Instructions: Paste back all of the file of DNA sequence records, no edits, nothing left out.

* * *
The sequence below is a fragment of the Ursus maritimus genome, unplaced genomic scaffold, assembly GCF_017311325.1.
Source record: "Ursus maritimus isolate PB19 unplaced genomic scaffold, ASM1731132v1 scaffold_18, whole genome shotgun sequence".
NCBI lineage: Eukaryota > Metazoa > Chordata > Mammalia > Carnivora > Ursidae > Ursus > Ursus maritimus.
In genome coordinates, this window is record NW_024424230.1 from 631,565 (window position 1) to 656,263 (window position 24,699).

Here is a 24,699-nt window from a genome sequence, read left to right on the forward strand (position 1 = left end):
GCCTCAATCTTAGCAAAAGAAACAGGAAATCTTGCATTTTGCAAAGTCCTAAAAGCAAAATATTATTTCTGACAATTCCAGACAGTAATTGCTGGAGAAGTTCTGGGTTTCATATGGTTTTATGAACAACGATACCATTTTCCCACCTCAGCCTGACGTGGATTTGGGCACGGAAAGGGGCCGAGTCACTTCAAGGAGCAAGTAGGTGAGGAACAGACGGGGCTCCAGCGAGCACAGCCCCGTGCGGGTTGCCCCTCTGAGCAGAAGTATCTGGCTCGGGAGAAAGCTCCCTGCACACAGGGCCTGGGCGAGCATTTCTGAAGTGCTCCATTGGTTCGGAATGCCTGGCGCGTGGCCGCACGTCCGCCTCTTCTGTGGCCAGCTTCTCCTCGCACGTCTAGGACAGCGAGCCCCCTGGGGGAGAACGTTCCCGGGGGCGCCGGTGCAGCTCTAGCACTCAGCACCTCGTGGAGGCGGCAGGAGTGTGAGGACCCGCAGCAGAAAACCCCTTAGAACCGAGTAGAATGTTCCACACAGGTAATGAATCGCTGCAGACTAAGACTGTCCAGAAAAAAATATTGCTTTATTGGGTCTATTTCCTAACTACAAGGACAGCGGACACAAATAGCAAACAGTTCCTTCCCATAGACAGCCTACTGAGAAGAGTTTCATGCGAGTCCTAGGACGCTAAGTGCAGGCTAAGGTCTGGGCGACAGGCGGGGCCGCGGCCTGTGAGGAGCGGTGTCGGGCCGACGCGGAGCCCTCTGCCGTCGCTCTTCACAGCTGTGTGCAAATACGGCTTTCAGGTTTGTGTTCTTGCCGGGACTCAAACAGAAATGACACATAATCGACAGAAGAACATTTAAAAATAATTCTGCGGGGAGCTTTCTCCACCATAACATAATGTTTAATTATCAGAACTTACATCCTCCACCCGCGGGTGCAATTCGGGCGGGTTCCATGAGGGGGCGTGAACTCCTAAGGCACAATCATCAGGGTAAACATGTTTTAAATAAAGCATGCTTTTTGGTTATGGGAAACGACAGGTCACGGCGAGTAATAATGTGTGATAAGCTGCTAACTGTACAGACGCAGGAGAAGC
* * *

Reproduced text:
The sequence below is a fragment of the Ursus maritimus genome, unplaced genomic scaffold, assembly GCF_017311325.1.
Source record: "Ursus maritimus isolate PB19 unplaced genomic scaffold, ASM1731132v1 scaffold_18, whole genome shotgun sequence".
NCBI lineage: Eukaryota > Metazoa > Chordata > Mammalia > Carnivora > Ursidae > Ursus > Ursus maritimus.
In genome coordinates, this window is record NW_024424230.1 from 631,565 (window position 1) to 656,263 (window position 24,699).

Here is a 24,699-nt window from a genome sequence, read left to right on the forward strand (position 1 = left end):
GCCTCAATCTTAGCAAAAGAAACAGGAAATCTTGCATTTTGCAAAGTCCTAAAAGCAAAATATTATTTCTGACAATTCCAGACAGTAATTGCTGGAGAAGTTCTGGGTTTCATATGGTTTTATGAACAACGATACCATTTTCCCACCTCAGCCTGACGTGGATTTGGGCACGGAAAGGGGCCGAGTCACTTCAAGGAGCAAGTAGGTGAGGAACAGACGGGGCTCCAGCGAGCACAGCCCCGTGCGGGTTGCCCCTCTGAGCAGAAGTATCTGGCTCGGGAGAAAGCTCCCTGCACACAGGGCCTGGGCGAGCATTTCTGAAGTGCTCCATTGGTTCGGAATGCCTGGCGCGTGGCCGCACGTCCGCCTCTTCTGTGGCCAGCTTCTCCTCGCACGTCTAGGACAGCGAGCCCCCTGGGGGAGAACGTTCCCGGGGGCGCCGGTGCAGCTCTAGCACTCAGCACCTCGTGGAGGCGGCAGGAGTGTGAGGACCCGCAGCAGAAAACCCCTTAGAACCGAGTAGAATGTTCCACACAGGTAATGAATCGCTGCAGACTAAGACTGTCCAGAAAAAAATATTGCTTTATTGGGTCTATTTCCTAACTACAAGGACAGCGGACACAAATAGCAAACAGTTCCTTCCCATAGACAGCCTACTGAGAAGAGTTTCATGCGAGTCCTAGGACGCTAAGTGCAGGCTAAGGTCTGGGCGACAGGCGGGGCCGCGGCCTGTGAGGAGCGGTGTCGGGCCGACGCGGAGCCCTCTGCCGTCGCTCTTCACAGCTGTGTGCAAATACGGCTTTCAGGTTTGTGTTCTTGCCGGGACTCAAACAGAAATGACACATAATCGACAGAAGAACATTTAAAAATAATTCTGCGGGGAGCTTTCTCCACCATAACATAATGTTTAATTATCAGAACTTACATCCTCCACCCGCGGGTGCAATTCGGGCGGGTTCCATGAGGGGGCGTGAACTCCTAAGGCACAATCATCAGGGTAAACATGTTTTAAATAAAGCATGCTTTTTGGTTATGGGAAACGACAGGTCACGGCGAGTAATAATGTGTGATAAGCTGCTAACTGTACAGACGCAGGAGAAGC